The Stepford Wives (2004) from JK

I first saw the original “Stepford Wives” in 1975, almost by accident.  I was killing time before a business appointment and I saw Katherine Ross’s name next to “The Stepford Wives” on a theater marquee. Now, I would see Katherine Ross in anything and I found myself in line, mesmerized, money in hand, buying a ticket. I knew only vaguely that Ira Levin had written the book, so I didn’t know the story.  It turned out that not knowing the story helped the enjoyment of spending an hour and a half watching Katherine Ross.  So I had the best of everything. Ah, those simpler times, when I wore a younger man’s clothes.  The film offered poignancy, character, mystery, and a lawyer as the bad guy. 

I’ll confess I wasn’t looking forward to seeing the re-make because re-makes seldom work.  Sure, a few have clicked, but only a few. How can we re-make “Dracula”?  Or “High Noon”?  What about the infamous proposed Affleck/J-Lo remake of "Casablanca"? When we do them again, we'll have to make them with modern methods, which runs the risk of destroying the simple film virtues that made big hits of the originals.  The “improvements” destroy the magic. Imagine Rick Blaine surrounded by CGI. While the original version of “The Stepford Wives” was made only thirty (30!) years ago, it can be compared to the others in that its dated methods made the movie a success.

Since the Stepford story - the wives of Stepford are programmed to serve their husbands - is now well known, Paul Rudnick’s script had to take a different tack from the original. But we’re not sure what he intended.  Is it Farce? No, not exactly.  Satire?  Well, sometimes.  Humor?  Seldom, but in a few selected spots.  Mystery?  A good twist at the end.  Emotional drama?  Hardly.  The truth is the script is all over the place and nowhere. 

It begins with some promising scenes and, as we watch the start, we think we’re going to like it. A reality show winner sincerely tells us that all her life she has had sex with only one man - and that it was usually Harry.

But the film goes down hill from there. 

A surfeit of highly stylized sight gags and obvious lines causes the film to sag in the middle to near hopelessness before it rises to a clever ending.  (That’s the first ending - the one before the surprise second ending, which is just before the tedious third ending.)  In getting to the welcomed finish, we travel through a lot of uneven territory, which is a way of saying some scenes work and some don’t, some are funny and some are un-funny. An un-funny scene is like a scene that doesn’t work, except you wish it would eclipse itself immediately. There are plenty of those wishes. 

What went wrong?  Well, the industry wag is that plenty went wrong. It is said that director Frank Oz, a laid back kind of guy for a director, lost control of the film and the film lost its direction. First, it was to be a three month shoot, but it took nearly eight months. Big names like Nicole Kidman, Bette Midler, Matthew Broderick, Jon Lovitz, Glenn Close, and Christopher Walken, to mention a few, don’t like staying after school. There were story changes, re-staging, script changes and re-shoots. With all the changes, the stars soon wanted to make their own changes. I’m told that at least three of them threatened more than once to walk away, even after substantial amounts of footage were completed and edited. 

The film would be better if we knew more about the marriage of the Kidman and Broderick characters at the start of the film. In fact, the story might have worked if was planted squarely in the marriage, and cultivated there. This would have served two purposes. First, it would have made us care about them. At least a little. Second, the husband's justifications for his actions, currently presented toward the end of the movie, would have helped us in the beginning and through the middle, allowing the humor to develop far more effectively.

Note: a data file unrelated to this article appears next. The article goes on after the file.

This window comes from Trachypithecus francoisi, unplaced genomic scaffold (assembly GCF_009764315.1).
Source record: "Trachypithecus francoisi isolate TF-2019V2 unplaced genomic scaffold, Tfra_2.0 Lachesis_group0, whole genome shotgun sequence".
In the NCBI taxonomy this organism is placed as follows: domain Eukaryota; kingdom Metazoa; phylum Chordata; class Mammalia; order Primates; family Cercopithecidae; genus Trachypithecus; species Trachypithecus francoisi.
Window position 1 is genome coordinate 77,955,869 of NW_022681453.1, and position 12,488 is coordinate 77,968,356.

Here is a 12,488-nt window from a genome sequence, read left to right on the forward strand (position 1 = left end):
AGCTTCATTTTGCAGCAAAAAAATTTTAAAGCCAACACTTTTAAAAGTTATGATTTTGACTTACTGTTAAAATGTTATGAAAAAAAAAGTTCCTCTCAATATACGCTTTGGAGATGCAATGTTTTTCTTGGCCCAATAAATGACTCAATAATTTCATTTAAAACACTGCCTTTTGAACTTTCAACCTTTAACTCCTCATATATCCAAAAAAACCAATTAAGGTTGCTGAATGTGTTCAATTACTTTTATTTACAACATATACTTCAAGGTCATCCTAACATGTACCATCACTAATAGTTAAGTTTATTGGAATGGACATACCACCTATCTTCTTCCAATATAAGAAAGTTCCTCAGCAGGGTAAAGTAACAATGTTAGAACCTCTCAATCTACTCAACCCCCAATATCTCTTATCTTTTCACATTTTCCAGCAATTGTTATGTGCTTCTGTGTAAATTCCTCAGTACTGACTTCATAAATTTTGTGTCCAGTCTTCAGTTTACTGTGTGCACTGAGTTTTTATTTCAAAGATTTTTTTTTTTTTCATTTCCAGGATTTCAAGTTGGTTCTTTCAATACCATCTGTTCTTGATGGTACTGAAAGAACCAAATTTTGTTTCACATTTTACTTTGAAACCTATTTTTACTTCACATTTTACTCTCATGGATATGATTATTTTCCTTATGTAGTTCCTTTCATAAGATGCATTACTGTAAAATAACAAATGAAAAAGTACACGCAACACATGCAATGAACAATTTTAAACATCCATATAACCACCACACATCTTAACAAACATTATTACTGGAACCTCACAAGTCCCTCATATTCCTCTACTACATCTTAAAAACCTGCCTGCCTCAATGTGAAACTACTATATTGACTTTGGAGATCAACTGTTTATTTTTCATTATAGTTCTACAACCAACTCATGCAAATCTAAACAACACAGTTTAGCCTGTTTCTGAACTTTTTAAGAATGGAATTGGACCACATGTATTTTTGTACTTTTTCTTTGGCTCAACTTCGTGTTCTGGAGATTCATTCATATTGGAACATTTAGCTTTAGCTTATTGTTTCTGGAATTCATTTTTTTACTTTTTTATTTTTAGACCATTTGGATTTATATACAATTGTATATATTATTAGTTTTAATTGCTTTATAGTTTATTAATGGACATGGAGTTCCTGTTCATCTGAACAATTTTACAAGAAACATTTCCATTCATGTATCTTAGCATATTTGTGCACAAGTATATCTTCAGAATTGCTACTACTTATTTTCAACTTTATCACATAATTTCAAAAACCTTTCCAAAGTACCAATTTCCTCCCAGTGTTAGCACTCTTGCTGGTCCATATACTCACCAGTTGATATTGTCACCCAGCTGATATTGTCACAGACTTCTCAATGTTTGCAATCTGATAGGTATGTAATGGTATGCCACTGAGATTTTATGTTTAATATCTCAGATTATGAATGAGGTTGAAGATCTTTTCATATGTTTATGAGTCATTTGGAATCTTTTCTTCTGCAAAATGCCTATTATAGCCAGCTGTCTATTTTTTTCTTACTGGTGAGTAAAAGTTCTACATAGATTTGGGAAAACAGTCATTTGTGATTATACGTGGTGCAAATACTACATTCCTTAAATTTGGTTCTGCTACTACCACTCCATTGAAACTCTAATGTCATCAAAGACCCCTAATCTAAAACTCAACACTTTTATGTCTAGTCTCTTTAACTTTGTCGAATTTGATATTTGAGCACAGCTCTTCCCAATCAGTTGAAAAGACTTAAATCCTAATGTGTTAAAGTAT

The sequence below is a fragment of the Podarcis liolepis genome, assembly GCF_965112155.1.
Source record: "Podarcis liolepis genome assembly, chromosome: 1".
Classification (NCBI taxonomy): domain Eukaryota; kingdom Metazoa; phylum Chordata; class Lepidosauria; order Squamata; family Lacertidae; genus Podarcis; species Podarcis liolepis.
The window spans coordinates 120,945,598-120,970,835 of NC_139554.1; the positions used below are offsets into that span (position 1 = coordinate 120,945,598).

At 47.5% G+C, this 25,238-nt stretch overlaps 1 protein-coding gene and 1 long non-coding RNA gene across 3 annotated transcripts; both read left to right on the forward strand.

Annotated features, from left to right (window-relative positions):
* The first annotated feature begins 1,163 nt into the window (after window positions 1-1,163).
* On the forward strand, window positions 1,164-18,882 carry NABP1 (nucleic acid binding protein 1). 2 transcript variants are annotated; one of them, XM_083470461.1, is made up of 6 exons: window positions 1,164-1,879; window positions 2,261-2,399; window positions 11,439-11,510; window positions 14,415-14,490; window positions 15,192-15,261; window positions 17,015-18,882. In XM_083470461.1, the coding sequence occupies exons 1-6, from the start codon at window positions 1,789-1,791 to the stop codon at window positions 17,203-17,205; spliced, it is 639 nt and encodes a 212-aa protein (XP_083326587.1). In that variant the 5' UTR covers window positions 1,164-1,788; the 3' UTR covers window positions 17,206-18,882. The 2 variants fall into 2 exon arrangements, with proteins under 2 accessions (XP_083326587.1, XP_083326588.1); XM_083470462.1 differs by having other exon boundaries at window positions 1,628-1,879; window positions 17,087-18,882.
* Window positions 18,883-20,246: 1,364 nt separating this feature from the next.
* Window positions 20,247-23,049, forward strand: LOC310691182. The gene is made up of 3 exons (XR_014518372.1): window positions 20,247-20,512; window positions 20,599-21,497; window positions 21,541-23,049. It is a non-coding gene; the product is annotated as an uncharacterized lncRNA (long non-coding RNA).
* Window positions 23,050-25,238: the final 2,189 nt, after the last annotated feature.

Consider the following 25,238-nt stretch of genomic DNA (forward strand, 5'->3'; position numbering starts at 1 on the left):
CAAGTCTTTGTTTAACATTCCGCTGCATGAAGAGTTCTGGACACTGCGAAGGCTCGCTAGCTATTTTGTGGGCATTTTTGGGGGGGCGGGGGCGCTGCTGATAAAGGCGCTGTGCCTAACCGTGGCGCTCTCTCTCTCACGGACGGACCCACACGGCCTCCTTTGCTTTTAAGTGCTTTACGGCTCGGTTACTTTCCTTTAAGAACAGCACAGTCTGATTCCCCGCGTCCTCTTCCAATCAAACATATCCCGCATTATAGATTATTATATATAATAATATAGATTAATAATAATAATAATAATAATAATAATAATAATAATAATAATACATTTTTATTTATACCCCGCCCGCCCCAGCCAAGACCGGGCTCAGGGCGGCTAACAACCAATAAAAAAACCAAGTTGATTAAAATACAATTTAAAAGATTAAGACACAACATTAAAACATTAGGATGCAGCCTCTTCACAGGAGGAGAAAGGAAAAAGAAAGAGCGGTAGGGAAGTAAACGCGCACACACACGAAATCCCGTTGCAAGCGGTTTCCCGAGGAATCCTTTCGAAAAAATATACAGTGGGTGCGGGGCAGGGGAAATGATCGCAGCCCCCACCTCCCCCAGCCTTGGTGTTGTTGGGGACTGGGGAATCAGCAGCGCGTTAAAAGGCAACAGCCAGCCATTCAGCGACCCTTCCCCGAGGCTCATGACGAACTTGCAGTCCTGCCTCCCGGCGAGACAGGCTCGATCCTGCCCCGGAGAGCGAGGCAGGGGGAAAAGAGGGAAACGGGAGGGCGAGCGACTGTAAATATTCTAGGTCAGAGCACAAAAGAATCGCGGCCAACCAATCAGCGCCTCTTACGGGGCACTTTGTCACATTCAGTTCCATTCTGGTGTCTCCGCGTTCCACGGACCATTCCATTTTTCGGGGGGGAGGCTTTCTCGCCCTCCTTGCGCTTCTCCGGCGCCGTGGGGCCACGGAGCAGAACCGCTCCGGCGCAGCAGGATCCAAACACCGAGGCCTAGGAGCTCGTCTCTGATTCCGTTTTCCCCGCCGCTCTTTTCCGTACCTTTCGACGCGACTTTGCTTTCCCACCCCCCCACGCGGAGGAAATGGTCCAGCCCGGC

Notes on the performers:

  • I’m wondering if the photographer didn’t like Nicole Kidman; too many angles are unflattering.  And too many scenes looked rushed and uncertain.  Hurried filming? 

  • Matthew Broderick’s performance confirms he is still the kid of yesteryear.  Will he never grow up? 

  • The Lovitz and Midler characters are in the wrong marriage and quite possibly in the wrong Connecticut town.  Midler tried hard but had a lot of bad lines and wore some ridiculous costumes.  No one had a good time. 

  • Chris Walken, who seems to take any role these days, can still sound eerily menacing, saying almost anything and doing almost nothing.  That bad boy is hopelessly but fascinatingly typed. 

  • That leaves Glenn Close poised to steal the show in an acceptable performance. 

“The Stepford Wives” is awarded one and a half Milk Duds.

The Critics Vote ...

  • Super-panel consensus two and a quarter stars. James Berardinelli 1.5/4, Roger Ebert 3/4.

The People Vote ...

  • Box Office Mojo. It opened with a $22 million weekend, far above predictions, against a powerhouse field, but a field in which it Stepford was the only film targeting a female audience. (Three kids' films and the Diesel sci-fi actioner)
The meaning of the IMDb score: 7.5 usually indicates a level of excellence equivalent to about three and a half stars from the critics. 6.0 usually indicates lukewarm watchability, comparable to approximately two and a half stars from the critics. The fives are generally not worthwhile unless they are really your kind of material, equivalent to about a two star rating from the critics, or a C- from our system. Films rated below five are generally awful even if you like that kind of film - this score is roughly equivalent to one and a half stars from the critics or a D on our scale. (Possibly even less, depending on just how far below five the rating is.

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